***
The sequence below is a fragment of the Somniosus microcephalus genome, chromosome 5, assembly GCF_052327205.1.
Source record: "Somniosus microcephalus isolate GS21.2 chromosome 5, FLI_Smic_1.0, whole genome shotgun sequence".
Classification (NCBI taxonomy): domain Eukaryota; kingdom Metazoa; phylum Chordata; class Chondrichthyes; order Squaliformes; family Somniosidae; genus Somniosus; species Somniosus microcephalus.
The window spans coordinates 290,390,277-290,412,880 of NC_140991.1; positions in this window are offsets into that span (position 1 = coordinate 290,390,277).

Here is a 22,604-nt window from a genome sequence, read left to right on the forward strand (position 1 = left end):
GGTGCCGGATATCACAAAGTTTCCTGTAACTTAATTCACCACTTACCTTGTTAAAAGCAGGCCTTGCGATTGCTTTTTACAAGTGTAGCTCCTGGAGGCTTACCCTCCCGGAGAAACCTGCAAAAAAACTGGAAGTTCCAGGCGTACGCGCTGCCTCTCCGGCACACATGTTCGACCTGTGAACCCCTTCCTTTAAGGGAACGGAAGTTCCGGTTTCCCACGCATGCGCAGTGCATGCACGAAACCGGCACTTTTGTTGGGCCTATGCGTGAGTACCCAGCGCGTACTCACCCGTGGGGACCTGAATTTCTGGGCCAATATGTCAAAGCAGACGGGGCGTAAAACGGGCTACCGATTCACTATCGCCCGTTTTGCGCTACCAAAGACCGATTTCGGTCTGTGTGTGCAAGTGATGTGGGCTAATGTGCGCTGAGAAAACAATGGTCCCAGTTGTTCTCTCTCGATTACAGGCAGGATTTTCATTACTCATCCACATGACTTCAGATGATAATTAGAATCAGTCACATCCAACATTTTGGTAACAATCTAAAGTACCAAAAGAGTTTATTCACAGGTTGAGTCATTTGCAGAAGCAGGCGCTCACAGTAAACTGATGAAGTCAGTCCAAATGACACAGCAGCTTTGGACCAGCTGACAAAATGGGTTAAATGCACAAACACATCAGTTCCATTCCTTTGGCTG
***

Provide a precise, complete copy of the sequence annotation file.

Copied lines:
The sequence below is a fragment of the Somniosus microcephalus genome, chromosome 5, assembly GCF_052327205.1.
Source record: "Somniosus microcephalus isolate GS21.2 chromosome 5, FLI_Smic_1.0, whole genome shotgun sequence".
Classification (NCBI taxonomy): domain Eukaryota; kingdom Metazoa; phylum Chordata; class Chondrichthyes; order Squaliformes; family Somniosidae; genus Somniosus; species Somniosus microcephalus.
The window spans coordinates 290,390,277-290,412,880 of NC_140991.1; positions in this window are offsets into that span (position 1 = coordinate 290,390,277).

Here is a 22,604-nt window from a genome sequence, read left to right on the forward strand (position 1 = left end):
GGTGCCGGATATCACAAAGTTTCCTGTAACTTAATTCACCACTTACCTTGTTAAAAGCAGGCCTTGCGATTGCTTTTTACAAGTGTAGCTCCTGGAGGCTTACCCTCCCGGAGAAACCTGCAAAAAAACTGGAAGTTCCAGGCGTACGCGCTGCCTCTCCGGCACACATGTTCGACCTGTGAACCCCTTCCTTTAAGGGAACGGAAGTTCCGGTTTCCCACGCATGCGCAGTGCATGCACGAAACCGGCACTTTTGTTGGGCCTATGCGTGAGTACCCAGCGCGTACTCACCCGTGGGGACCTGAATTTCTGGGCCAATATGTCAAAGCAGACGGGGCGTAAAACGGGCTACCGATTCACTATCGCCCGTTTTGCGCTACCAAAGACCGATTTCGGTCTGTGTGTGCAAGTGATGTGGGCTAATGTGCGCTGAGAAAACAATGGTCCCAGTTGTTCTCTCTCGATTACAGGCAGGATTTTCATTACTCATCCACATGACTTCAGATGATAATTAGAATCAGTCACATCCAACATTTTGGTAACAATCTAAAGTACCAAAAGAGTTTATTCACAGGTTGAGTCATTTGCAGAAGCAGGCGCTCACAGTAAACTGATGAAGTCAGTCCAAATGACACAGCAGCTTTGGACCAGCTGACAAAATGGGTTAAATGCACAAACACATCAGTTCCATTCCTTTGGCTG